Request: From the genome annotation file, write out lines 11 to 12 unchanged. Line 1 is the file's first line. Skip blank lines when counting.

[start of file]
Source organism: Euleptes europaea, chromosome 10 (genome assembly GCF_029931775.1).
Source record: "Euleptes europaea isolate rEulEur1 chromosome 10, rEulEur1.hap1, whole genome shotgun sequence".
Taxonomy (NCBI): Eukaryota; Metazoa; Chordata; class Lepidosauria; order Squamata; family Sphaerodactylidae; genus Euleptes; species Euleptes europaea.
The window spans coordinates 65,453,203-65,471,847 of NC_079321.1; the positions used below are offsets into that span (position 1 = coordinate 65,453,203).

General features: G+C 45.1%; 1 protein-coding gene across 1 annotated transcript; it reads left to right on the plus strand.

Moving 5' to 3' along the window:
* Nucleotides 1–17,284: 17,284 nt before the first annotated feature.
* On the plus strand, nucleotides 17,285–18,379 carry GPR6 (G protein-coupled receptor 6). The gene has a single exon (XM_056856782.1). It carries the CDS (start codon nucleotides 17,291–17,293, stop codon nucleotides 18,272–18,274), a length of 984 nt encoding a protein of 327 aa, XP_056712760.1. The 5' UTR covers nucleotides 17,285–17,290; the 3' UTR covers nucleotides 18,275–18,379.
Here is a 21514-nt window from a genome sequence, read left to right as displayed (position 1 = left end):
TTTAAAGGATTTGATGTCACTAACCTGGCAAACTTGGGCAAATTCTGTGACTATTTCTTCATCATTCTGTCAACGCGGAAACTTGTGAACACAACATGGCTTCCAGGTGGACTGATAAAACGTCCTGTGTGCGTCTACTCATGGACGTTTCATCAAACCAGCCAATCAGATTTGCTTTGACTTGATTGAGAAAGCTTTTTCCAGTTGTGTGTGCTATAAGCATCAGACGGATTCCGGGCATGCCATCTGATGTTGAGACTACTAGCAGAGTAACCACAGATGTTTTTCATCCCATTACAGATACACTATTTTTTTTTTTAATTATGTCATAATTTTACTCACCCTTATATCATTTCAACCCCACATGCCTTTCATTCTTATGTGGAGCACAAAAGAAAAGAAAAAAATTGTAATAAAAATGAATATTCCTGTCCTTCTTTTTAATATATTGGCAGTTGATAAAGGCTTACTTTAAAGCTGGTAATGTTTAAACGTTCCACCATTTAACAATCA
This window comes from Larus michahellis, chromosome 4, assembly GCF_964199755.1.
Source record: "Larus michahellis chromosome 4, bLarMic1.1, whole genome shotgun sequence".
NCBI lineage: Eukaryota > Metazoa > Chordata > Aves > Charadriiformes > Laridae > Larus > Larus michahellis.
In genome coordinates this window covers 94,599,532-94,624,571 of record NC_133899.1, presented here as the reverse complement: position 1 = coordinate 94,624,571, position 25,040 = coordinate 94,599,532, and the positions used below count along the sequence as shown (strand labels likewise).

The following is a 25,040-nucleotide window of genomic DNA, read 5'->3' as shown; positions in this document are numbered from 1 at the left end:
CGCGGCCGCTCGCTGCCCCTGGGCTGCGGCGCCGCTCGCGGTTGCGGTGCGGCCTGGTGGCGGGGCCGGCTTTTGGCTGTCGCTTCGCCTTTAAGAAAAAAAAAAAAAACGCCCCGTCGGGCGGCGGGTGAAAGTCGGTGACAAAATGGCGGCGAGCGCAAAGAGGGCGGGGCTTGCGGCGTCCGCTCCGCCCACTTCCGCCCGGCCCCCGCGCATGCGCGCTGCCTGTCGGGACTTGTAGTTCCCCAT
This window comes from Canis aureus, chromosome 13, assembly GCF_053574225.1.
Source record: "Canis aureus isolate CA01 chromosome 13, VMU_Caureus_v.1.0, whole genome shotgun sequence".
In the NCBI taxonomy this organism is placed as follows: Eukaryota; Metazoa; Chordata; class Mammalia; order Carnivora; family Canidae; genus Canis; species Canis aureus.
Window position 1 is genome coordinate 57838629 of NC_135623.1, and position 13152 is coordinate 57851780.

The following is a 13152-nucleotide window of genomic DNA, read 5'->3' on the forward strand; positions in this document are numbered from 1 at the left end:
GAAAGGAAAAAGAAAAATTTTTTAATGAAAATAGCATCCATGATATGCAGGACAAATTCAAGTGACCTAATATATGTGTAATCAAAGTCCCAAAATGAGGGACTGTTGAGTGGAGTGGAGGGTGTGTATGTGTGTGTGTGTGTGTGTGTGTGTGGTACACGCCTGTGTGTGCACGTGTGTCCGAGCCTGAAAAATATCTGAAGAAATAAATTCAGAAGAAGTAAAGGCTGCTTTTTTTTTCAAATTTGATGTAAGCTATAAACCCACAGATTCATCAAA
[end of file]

This window comes from Larus michahellis, chromosome 4, assembly GCF_964199755.1.
Source record: "Larus michahellis chromosome 4, bLarMic1.1, whole genome shotgun sequence".